All too often, contractors do not have quality recordkeeping procedures. This can cause numerous problems, especially if issues are encountered during construction. Contractors often elect to create files for a specific project, which may contain subfolders for items such as contracts, submittals and correspondence. Unless company policy clearly states which information is to be placed into the project file, it is unlikely that all relevant information will be included. For example, as a project progresses, a project manager may use a work computer. At the close of the project, files created on the work computer may never be transferred to the project file. Equally problematic is including items in the project file that should not be included or that should be specifically identified, particularly e-mail.
E-mail has its benefits, but the sheer volume of correspondence can be difficult to manage. When problems are encountered on a project, the amount of correspondence will likely increase. If the problems are significant, the contractor may involve its attorney, even if this means simply having the attorney provide advice solely to the contractor. At this point, quality recordkeeping procedures are critical.
While attorney-client communications are generally privileged, they can be waived. The inadvertent production of privileged documents can serve as a waiver of the privilege.
The rules of procedure that govern state and federal court actions contain provisions concerning the inadvertent production of privileged documents. Both provide that the inadvertent production of privileged documents may not necessarily operate as a waiver of the privilege. However, certain steps must be followed. Some of this is the responsibility of the attorney. But contractors can play a role in ensuring that the inadvertent production of documents does not waive any privilege.
Prior to the production of documents, attorneys generally conduct a privilege review of a contractor’s documents before providing them to the opposing party. With the introduction of e-mail, this task has become potentially extremely time consuming and expensive. Contractors increasingly want to perform the task internally. While this may save money, there is a significant risk that privileged documents may inadvertently be produced. The privilege may be reinstated and the document retrieved if the procedures set forth by the applicable rules are followed, but this does not address the fact that the opposing party may have observed privileged attorney-client information concerning legal strategies or the strengths or weaknesses of a contractor’s position.
R. Carson Fisk
The rule concerning the inadvertent production of privileged documents in state court actions is more flexible than its federal counterpart. Under state rule, if a party produces a privileged document in litigation without intending to waive the privilege, the privilege will not be waived if the party notifies the other party through discovery responses within 10 days. Once the other party has been notified, it must promptly return the document and any copies. This task would generally seem to fall on the attorney as it is the attorney who is responsible for managing discovery responses.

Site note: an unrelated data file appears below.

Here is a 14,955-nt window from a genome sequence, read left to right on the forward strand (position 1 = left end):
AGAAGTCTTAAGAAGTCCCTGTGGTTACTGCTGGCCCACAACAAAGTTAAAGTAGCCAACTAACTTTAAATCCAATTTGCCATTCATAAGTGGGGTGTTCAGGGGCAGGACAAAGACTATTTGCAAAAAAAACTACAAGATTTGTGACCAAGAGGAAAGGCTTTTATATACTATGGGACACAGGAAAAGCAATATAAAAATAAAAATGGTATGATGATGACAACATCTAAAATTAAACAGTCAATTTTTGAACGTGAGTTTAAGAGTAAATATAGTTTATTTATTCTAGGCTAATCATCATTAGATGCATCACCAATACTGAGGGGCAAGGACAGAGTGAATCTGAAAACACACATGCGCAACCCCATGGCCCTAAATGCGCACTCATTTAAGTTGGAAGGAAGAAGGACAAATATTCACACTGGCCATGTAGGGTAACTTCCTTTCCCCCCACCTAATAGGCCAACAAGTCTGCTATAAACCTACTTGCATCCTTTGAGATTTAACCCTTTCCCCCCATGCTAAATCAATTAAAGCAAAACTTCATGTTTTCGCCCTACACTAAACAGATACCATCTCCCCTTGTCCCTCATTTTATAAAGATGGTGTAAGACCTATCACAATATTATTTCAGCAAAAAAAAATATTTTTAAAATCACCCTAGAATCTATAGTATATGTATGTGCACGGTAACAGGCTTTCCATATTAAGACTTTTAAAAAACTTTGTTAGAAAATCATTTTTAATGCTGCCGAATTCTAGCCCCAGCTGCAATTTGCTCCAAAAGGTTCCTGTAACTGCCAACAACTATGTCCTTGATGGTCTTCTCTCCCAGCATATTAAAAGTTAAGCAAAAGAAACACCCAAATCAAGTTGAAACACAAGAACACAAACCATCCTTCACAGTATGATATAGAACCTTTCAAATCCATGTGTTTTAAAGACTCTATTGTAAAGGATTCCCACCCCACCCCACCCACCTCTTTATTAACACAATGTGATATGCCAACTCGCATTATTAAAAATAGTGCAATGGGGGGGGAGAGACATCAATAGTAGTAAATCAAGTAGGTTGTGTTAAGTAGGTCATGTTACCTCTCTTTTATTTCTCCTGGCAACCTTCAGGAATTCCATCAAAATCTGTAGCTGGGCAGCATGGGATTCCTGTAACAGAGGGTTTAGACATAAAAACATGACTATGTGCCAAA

Under the federal rule, the production of privileged documents does not waive the privilege if the disclosure is inadvertent, the producing party took reasonable steps to prevent disclosure and the producing party promptly took reasonable steps to rectify the error. These are newer rules and “reasonable steps” is open to interpretation.
It is entirely possible that a federal judge might not view having a client perform its own privilege review as a reasonable step to prevent disclosure. This is problematic if a contractor, in an effort to save costs, chooses not to have its attorney perform the privilege review and privileged documents are produced. Similarly, if a contractor’s recordkeeping procedures involve nothing more than dumping all documents pertaining to a project, including attorney-client communications, into one file, that could be construed as the failure to take reasonable steps to prevent disclosure.
Such issues are best addressed at the front end. A quality policy for recordkeeping procedures will help address these matters, in addition to likely having a positive impact on other aspects of the contractor’s business. Additionally, if any litigation is conducted in federal court, the inadvertent production should be less likely to operate as a waiver of a privilege.